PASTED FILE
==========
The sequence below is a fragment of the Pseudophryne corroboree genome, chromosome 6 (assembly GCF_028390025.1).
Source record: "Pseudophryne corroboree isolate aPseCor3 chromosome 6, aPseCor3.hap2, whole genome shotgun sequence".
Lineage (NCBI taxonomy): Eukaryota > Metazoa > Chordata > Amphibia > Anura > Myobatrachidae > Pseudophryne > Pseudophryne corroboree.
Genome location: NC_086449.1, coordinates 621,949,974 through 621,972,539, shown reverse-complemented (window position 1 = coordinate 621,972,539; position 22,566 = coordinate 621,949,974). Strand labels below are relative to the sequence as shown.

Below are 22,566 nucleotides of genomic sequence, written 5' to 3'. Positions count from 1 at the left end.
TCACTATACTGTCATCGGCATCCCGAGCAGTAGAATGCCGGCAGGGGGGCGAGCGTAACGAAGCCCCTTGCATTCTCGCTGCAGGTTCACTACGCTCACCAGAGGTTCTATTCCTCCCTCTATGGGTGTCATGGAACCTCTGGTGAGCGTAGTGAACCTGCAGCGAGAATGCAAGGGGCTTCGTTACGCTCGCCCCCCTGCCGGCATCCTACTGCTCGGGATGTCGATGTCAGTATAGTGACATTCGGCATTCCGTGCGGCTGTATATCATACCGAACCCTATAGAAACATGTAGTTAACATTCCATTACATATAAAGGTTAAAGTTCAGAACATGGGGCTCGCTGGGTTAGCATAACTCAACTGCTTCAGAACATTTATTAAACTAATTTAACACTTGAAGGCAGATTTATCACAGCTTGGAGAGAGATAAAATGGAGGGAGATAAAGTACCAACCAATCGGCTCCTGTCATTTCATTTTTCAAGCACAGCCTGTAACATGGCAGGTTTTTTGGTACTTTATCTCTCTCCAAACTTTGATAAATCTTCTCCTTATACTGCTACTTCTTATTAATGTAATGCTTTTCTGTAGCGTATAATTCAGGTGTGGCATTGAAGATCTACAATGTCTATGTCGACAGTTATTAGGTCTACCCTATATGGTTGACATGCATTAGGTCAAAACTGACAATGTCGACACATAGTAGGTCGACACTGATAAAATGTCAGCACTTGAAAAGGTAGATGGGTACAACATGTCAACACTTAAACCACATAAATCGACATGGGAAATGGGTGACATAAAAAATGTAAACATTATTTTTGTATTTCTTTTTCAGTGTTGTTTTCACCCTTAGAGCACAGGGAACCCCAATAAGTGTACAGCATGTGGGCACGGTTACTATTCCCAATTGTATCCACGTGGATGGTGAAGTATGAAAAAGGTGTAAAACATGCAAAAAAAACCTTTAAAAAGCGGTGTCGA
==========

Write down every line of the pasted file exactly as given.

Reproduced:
The sequence below is a fragment of the Pseudophryne corroboree genome, chromosome 6 (assembly GCF_028390025.1).
Source record: "Pseudophryne corroboree isolate aPseCor3 chromosome 6, aPseCor3.hap2, whole genome shotgun sequence".
Lineage (NCBI taxonomy): Eukaryota > Metazoa > Chordata > Amphibia > Anura > Myobatrachidae > Pseudophryne > Pseudophryne corroboree.
Genome location: NC_086449.1, coordinates 621,949,974 through 621,972,539, shown reverse-complemented (window position 1 = coordinate 621,972,539; position 22,566 = coordinate 621,949,974). Strand labels below are relative to the sequence as shown.

Below are 22,566 nucleotides of genomic sequence, written 5' to 3'. Positions count from 1 at the left end.
TCACTATACTGTCATCGGCATCCCGAGCAGTAGAATGCCGGCAGGGGGGCGAGCGTAACGAAGCCCCTTGCATTCTCGCTGCAGGTTCACTACGCTCACCAGAGGTTCTATTCCTCCCTCTATGGGTGTCATGGAACCTCTGGTGAGCGTAGTGAACCTGCAGCGAGAATGCAAGGGGCTTCGTTACGCTCGCCCCCCTGCCGGCATCCTACTGCTCGGGATGTCGATGTCAGTATAGTGACATTCGGCATTCCGTGCGGCTGTATATCATACCGAACCCTATAGAAACATGTAGTTAACATTCCATTACATATAAAGGTTAAAGTTCAGAACATGGGGCTCGCTGGGTTAGCATAACTCAACTGCTTCAGAACATTTATTAAACTAATTTAACACTTGAAGGCAGATTTATCACAGCTTGGAGAGAGATAAAATGGAGGGAGATAAAGTACCAACCAATCGGCTCCTGTCATTTCATTTTTCAAGCACAGCCTGTAACATGGCAGGTTTTTTGGTACTTTATCTCTCTCCAAACTTTGATAAATCTTCTCCTTATACTGCTACTTCTTATTAATGTAATGCTTTTCTGTAGCGTATAATTCAGGTGTGGCATTGAAGATCTACAATGTCTATGTCGACAGTTATTAGGTCTACCCTATATGGTTGACATGCATTAGGTCAAAACTGACAATGTCGACACATAGTAGGTCGACACTGATAAAATGTCAGCACTTGAAAAGGTAGATGGGTACAACATGTCAACACTTAAACCACATAAATCGACATGGGAAATGGGTGACATAAAAAATGTAAACATTATTTTTGTATTTCTTTTTCAGTGTTGTTTTCACCCTTAGAGCACAGGGAACCCCAATAAGTGTACAGCATGTGGGCACGGTTACTATTCCCAATTGTATCCACGTGGATGGTGAAGTATGAAAAAGGTGTAAAACATGCAAAAAAAACCTTTAAAAAGCGGTGTCGA